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“I Wanted Something Productive to Do": Creating Space for Books and Learning at Occupy Wall Street

Education is at the heart of the Occupy Wall Street movement, from the student loan bubble to the library and teach-ins at the center of the park.

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As you know better than I, you got soaked by the educational equivalent of a subprime mortgage.  As a result, many of you were sent out of those gates and directly -- as they say of houses that are worth less than what’s owed on their mortgages -- underwater.

You essentially mortgaged your lives for an education and left college weighed down with so much debt -- a veritable trillion-dollar bubble of it -- that you may never straighten up, not if the 1% have their way.  Worse yet, you were sent into a world just then being stripped of its finery, where decent jobs were going the way of TVs with antennas and rotary telephones.

Lost Worlds and Utopia

Here’s a weakness of mine: graduation speeches.  I like their form, if not their everyday reality, and so from time to time give them unasked at TomDispatch.com, speeches for those of us already out in the world and seldom credited for never stopping learning.

In this case, though, don’t think of me as your graduation speaker.  Think of this as a self-graduation.  And this time, it’s positives all the way to the horizon.  After all, you haven’t incurred a cent of debt, because you and those around you in Zuccotti Park are giving the classes you took.  First, you began educating yourself in the realities of post-meltdown America, and then, miraculously enough, you went and educated many of the rest of us as well.

You really did change the conversation in this country in a heartbeat from, as Joshua Holland wrote at Alternet.org, “a relentless focus on the deficit to a discussion of the real issues facing Main Street: the lack of jobs... spiraling inequality, cash-strapped American families' debt-loads, and the pernicious influence of money in politics that led us to this point” -- and more amazingly yet, at no charge.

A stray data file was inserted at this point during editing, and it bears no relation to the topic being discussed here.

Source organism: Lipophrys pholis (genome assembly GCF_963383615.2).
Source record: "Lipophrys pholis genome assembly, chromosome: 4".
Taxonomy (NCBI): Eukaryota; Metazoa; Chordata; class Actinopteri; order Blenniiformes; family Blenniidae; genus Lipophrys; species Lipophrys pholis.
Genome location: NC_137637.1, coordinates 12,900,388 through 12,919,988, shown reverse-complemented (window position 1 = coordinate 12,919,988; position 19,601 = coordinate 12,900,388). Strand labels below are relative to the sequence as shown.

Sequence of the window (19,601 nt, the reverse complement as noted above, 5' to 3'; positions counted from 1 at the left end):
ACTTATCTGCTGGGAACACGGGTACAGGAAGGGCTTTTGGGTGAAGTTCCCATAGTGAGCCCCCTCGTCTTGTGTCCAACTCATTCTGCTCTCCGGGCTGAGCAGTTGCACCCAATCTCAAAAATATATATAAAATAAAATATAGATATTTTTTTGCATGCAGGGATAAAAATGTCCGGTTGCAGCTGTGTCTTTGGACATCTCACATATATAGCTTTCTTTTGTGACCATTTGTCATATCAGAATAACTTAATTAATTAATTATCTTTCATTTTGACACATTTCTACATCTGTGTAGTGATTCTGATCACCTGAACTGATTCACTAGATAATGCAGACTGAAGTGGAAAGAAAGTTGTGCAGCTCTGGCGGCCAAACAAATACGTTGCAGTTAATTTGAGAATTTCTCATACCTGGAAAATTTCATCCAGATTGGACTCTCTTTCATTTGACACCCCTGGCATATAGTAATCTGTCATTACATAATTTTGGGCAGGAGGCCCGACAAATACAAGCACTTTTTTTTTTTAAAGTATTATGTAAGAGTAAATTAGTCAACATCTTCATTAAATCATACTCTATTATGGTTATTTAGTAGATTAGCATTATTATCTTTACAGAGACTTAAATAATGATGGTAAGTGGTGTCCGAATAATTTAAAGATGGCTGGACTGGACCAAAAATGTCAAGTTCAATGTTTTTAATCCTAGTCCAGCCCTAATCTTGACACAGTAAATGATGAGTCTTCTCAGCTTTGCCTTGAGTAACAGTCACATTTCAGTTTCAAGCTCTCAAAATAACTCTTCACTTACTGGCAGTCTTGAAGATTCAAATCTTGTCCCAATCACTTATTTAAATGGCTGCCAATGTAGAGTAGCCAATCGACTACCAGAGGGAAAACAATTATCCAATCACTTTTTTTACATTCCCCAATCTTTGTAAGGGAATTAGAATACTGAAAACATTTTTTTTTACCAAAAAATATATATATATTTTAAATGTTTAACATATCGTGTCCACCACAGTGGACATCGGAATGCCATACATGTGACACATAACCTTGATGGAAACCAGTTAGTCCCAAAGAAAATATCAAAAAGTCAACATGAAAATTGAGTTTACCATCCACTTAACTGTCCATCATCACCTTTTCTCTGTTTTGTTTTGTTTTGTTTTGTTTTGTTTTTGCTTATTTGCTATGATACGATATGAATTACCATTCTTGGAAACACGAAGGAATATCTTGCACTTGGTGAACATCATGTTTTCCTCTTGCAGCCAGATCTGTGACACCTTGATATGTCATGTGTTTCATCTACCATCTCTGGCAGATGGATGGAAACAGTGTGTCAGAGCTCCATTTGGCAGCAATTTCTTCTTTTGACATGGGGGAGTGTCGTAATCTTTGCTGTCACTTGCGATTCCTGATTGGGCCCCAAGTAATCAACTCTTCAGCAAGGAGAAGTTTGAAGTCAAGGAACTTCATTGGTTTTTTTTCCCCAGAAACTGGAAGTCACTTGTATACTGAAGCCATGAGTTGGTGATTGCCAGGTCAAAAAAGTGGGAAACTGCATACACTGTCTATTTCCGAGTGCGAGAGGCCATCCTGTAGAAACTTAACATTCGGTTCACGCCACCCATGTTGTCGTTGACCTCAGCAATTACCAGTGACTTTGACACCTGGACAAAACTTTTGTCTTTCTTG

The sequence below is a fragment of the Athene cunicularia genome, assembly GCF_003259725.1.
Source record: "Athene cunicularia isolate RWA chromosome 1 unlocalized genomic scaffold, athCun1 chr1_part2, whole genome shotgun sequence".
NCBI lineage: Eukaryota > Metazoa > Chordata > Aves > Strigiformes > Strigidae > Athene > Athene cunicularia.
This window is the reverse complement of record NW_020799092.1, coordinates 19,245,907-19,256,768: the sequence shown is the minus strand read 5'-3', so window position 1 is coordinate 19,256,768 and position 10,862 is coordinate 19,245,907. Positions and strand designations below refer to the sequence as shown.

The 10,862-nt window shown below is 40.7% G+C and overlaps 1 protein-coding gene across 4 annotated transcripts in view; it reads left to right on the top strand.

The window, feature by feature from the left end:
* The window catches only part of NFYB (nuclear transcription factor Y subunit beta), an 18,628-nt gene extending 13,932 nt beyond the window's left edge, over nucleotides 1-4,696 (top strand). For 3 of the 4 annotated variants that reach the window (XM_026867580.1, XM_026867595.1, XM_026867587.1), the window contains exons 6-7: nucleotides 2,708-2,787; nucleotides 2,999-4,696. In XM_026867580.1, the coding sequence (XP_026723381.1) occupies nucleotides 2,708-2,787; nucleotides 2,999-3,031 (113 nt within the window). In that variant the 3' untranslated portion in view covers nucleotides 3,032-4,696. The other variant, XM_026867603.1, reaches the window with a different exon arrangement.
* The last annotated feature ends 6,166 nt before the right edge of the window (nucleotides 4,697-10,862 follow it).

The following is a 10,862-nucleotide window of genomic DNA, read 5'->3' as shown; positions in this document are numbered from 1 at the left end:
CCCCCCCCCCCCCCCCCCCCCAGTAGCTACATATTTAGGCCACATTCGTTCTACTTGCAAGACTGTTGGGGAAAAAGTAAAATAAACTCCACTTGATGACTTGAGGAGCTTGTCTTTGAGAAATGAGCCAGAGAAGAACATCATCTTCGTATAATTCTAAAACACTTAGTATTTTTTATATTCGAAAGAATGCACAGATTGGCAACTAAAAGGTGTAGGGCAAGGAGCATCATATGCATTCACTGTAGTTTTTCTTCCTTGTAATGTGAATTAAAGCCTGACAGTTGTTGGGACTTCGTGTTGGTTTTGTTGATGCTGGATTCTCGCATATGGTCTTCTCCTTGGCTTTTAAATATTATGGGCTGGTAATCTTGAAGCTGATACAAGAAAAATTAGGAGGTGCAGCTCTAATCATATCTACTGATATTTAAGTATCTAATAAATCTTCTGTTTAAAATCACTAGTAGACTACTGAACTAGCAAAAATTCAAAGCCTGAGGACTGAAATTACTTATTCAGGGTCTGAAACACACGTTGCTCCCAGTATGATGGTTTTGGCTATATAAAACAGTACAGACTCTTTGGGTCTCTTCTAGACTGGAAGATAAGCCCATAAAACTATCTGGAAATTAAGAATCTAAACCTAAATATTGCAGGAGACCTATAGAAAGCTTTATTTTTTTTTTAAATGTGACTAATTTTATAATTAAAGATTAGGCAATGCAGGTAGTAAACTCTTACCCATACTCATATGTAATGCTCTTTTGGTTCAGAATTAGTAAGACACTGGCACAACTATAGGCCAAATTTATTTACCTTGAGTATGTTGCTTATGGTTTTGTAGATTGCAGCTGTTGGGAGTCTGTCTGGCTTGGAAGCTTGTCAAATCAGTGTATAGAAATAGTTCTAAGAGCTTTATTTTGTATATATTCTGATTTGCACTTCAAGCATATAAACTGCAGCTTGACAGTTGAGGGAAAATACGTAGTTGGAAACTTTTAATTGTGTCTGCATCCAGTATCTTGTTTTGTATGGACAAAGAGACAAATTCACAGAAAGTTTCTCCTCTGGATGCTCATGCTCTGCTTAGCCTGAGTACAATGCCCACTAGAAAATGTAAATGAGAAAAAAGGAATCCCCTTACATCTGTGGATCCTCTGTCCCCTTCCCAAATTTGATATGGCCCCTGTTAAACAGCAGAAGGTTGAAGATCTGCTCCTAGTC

In other words, I’m not here, like the typical graduation speaker, to inspire you.  I’m here to tell you how you’ve inspired me.   In the four decades between the moment when I imagined I put everything on the line and the moment when you actually did, wealth and income inequalities exploded in ways unimaginable in the 1960s.  For ordinary Americans, the numbers that translated into daily troubles began heading downhill in the 1990s, the Clinton years, and only a fraudulent bubble in home values kept the good times rolling until 2008.

Then, of course, it burst big time.  But you know all this.  Who knows better than you the story of the financial and political flim-flam artists who brought this country to its knees, made out like bandits, and left the 99% in the dust?  Three years of stunned silence followed, as if Americans simply couldn’t believe it, couldn’t take it in -- if, that is, you leave aside the Tea Party movement.

But give those aging, angry whites credit.  They were the first to cry out for a lost world (while denouncing some of the same bank bailouts and financial shenanigans you have).  That was before, in a political nano-second, the phrase “Tea Party” was essentially trademarked, occupied, and made the property of long-time Republican operatives, corporate cronies, and various billionaires.

That won’t happen to you.  Among your many strengths, the lack of a list of demands that so many of your elders have complained about, your inclusiveness, and your utopian streak -- the urge to create a tiny, thoroughly democratic new society near the beating financial heart of the old one -- will make you far harder to co-opt.  Add in the fact that, while any movement taking on inequity and unfairness is political, you are also, in the usual sense of the term, a strikingly apolitical movement.  Again, this is, to my mind, part of your strength.  It ensures that neither the Democratic Party nor left sects will find it easy to get a toehold in your environs.  Yes, in the long run, if you last and grow (as I suspect you will), a more traditional kind of politics may form around you, but it’s unlikely to abscond with you as those Republican operatives did with the Tea Party.

 
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